as petitioners motion for reconsideration dated 23 June 1997 for not being sanctioned by the Rules
of Court.!

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a.] The public respondent correctly held that Rule 23, Section 1 of the 1997 Revised Rules of Civil
Procedure finds no application in criminal actions such as the case at bar.!

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b.] The public respondent correctly ruled that Rule 119, Section 4 of the Rules of Criminal
Procedure only provides for conditional examination of witnesses before trial but not during trial.!

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c.] The public respondent correctly ruled that Rule 119 of the Rules on Criminal Procedure does
not sanction the conditional examination of witnesses for the accused/defense outside of Philippine
jurisdiction.!

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2.] The public respondent did not commit any grave abuse of discretion in denying petitioner
Webbs motion to take testimony by oral deposition considering that the proposed deposition tends
only to further establish the admissibility of documentary exhibits already admitted in evidence by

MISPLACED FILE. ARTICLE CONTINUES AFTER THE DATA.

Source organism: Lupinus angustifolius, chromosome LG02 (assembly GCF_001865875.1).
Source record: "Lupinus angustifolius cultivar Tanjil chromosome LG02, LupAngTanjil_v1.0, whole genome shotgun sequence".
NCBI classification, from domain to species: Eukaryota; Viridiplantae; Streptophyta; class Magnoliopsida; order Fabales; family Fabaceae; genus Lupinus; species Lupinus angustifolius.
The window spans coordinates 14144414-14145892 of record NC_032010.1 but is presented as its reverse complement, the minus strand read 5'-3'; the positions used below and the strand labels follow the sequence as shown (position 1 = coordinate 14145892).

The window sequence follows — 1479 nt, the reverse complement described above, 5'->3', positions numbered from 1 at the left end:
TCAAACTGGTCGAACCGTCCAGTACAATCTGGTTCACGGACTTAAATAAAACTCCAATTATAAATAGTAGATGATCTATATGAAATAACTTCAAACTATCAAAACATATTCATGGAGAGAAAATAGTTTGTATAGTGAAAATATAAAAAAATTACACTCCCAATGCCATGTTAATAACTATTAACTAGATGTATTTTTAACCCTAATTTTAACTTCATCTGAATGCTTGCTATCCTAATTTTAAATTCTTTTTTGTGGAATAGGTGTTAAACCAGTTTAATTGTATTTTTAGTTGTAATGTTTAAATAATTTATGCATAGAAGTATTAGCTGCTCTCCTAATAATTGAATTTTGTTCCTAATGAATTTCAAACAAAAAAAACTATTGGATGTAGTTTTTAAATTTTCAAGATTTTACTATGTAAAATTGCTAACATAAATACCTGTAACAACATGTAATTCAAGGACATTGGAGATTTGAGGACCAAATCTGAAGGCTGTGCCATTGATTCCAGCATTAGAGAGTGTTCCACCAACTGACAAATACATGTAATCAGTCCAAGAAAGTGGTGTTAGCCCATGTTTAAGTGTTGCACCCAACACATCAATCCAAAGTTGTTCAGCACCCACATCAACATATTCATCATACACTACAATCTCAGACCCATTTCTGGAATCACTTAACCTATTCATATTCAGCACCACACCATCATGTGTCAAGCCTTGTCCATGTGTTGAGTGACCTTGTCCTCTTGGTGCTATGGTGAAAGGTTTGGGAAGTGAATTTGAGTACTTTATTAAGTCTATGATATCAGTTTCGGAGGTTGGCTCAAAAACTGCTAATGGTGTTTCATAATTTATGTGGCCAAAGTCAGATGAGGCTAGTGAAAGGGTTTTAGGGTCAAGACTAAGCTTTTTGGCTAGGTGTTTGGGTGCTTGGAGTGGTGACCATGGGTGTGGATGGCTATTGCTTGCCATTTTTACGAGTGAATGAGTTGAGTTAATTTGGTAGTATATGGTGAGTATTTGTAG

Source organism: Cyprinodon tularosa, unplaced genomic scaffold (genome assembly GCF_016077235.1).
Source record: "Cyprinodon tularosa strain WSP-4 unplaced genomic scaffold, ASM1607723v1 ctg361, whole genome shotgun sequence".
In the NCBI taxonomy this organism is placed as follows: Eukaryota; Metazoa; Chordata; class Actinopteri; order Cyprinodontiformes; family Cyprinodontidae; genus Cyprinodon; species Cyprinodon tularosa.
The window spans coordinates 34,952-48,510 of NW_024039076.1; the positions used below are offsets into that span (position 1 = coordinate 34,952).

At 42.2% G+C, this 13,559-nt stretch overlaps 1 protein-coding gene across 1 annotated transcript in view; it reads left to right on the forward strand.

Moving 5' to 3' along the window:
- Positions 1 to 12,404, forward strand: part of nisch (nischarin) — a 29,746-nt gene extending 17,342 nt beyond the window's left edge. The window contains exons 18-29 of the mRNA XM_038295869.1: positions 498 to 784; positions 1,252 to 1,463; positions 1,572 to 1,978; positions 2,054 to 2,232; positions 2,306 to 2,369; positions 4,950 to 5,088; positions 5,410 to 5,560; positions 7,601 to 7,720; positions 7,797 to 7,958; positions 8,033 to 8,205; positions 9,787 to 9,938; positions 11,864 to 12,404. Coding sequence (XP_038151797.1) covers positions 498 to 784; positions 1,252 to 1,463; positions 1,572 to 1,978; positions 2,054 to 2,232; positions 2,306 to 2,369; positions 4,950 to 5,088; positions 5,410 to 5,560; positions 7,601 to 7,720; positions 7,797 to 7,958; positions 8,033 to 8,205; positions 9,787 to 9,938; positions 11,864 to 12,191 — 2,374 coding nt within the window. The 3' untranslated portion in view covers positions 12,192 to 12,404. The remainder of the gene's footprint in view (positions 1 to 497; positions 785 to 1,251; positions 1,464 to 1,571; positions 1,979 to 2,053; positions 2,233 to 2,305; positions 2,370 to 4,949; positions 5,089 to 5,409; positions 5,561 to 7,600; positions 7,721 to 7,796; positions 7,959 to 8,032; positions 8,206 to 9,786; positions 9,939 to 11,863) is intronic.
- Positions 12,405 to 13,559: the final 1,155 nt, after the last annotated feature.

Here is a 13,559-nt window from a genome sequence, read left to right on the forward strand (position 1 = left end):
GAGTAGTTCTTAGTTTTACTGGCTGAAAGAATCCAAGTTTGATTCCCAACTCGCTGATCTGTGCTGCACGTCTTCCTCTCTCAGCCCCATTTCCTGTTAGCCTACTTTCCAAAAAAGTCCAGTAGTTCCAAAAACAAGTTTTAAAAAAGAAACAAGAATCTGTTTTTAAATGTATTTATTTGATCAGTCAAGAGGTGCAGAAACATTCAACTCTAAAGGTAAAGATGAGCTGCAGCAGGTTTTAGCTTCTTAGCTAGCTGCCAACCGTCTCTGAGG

the public respondent.!

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On February 6, 1998, the Fourth Division[9] of the Court of Appeals rendered judgment,[10] the
dispositive portion of which reads:!

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WHEREFORE, the petition is GRANTED. The orders of respondent judge dated 11 June 1997
(Annex A of the Petition) and 25 July 1997 (Annex B of the Petition) are hereby ANNULLED and
SET ASIDE. It is hereby ordered that the deposition of the following witnesses be TAKEN before
the proper consular officer of the Republic of the Philippines in Washington D.C. and California, as
the case may be:!

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(a) Mr. Steven Bucher;!
(b) Ms. Deborah Farmer;!
(c) Mr. Jaci Alston;!
(d) Ms. Ami Smalley; and!
(e) Mr. John Pavlisin.!

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SO ORDERED.!